It is fair to say that part of the rallies in the Australian share market as well as the continuing rally in Australian bonds over the past fortnight has been built on near 100% conviction that the Q2 inflation results will be low and the RBA will respond with a rate cut. We hope we are not tempting fate, but ahead of the CPI release, we look at four key reasons why Australian inflation looks set to stay low for an extended period.
The first reason is that disinflationary pressure is a global phenomenon so the prices of goods imported in to Australia continue to either fall or rise only slowly. Australia’s single biggest source of imported goods is China. Annual change in producer prices in China has been falling over the past four years and although the extent of the fall is moderating in 2016 the latest reading for June still showed producer prices down by 2.6% y-o-y. Apart from falling producer prices another factor has been coming in to play promoting cheaper landed prices in Australia of Chinese imports, the depreciating renminbi. China has been steadily depreciating its currency as a matter of policy this year and further currency depreciation seems one of the easier policy decisions for the Chinese authorities as they try to rebalance and grow their economy. Since the end of 2015, the Australian dollar has appreciated by 5.9% against the renminbi and most likely will appreciate more.
The combination of falling Chinese producer prices and an appreciating Australian dollar against the renminbi means low or falling prices for a wide range of goods imported from China in to Australia and the trend is showing no signs of easing. It may even intensify as China leans more heavily on currency depreciation to sustain economic growth.
A second reason why Australian inflation looks set to stay low is persistently soft growth in wages. Australian annual wages growth is running only a touch above 2% y-o-y (a touch below 2% for the private sector). The Q2 wage price index is due in mid-August and is unlikely to show any acceleration. Cost saving remains a strong force in both the public sector facing persistent budget constraints and especially the private sector as companies seek ways to grow profits in the face of squeezing margins. Persistently low wages growth is a powerful factor helping to keep inflation low.
A third reason for low inflation and one that is becoming much more pronounced is the price discount war affecting supermarket chains in Australia. Intensifying competition in the supermarket sector is spreading the price discount war over a much wider range of goods affecting items with a weighting of more than 16% in the CPI basket of goods and services.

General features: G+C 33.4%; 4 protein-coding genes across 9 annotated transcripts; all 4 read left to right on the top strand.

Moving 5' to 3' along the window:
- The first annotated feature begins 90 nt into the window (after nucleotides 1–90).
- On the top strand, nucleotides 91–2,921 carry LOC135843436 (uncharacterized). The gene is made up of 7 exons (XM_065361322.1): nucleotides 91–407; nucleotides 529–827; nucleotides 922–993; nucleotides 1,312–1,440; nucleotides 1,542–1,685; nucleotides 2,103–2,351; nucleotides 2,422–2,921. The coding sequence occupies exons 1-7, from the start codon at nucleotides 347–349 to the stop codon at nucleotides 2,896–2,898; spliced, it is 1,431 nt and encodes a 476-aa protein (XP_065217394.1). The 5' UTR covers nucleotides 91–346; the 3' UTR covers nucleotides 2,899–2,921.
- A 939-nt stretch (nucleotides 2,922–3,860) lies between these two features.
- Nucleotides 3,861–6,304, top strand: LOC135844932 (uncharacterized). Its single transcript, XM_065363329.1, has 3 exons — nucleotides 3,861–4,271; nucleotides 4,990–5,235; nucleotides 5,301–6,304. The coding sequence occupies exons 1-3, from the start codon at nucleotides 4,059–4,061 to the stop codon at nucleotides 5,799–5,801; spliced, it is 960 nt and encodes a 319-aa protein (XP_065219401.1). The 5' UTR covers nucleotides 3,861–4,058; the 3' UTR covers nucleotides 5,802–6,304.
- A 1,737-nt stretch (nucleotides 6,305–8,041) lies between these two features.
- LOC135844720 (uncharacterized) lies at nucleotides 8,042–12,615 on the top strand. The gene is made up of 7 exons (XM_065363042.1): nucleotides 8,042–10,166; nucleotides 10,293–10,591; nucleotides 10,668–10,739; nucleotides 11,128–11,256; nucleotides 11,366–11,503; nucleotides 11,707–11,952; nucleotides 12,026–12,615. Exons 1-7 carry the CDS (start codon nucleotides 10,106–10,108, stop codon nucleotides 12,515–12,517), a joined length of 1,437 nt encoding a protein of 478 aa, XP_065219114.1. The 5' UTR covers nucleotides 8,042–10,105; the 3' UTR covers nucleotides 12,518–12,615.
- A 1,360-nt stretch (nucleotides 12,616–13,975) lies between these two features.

A fourth and another growing reason why inflation is staying low is in a heavyweight component of the CPI that has seen relatively high price increases in the past, the rental part of the housing component of the CPI. The boom in investment housing demand over the past two years has led to burgeoning supply of rental properties. Bargaining power has shifted from landlords to tenants and tenants are likely to gain even greater bargaining power over the next year or two as a large number of newly constructed rental properties come on to the market, particularly in Melbourne and Sydney. The annual rate of increase in housing rents, already declining, is likely to fall further.
Whatever the Q2 CPI shows, there are four very strong reasons why inflation should stay low over the next 18 months or so. Financial markets have rallied on the basis of inflation staying low and Australian interest rates going even lower. There is risk of upside surprise with any particular CPI reading and market disappointment. Maybe we are tempting fate, but we do not believe that risk is high. We wait with the rest of the market for what the Q2 CPI shows.
Stephen is the Chief Economist and a member of Altair’s Investment Committee. He provides a comprehensive review and outlook of macro-economic factors likely to influence financial markets. Stephen is an economist/strategist who has worked for...
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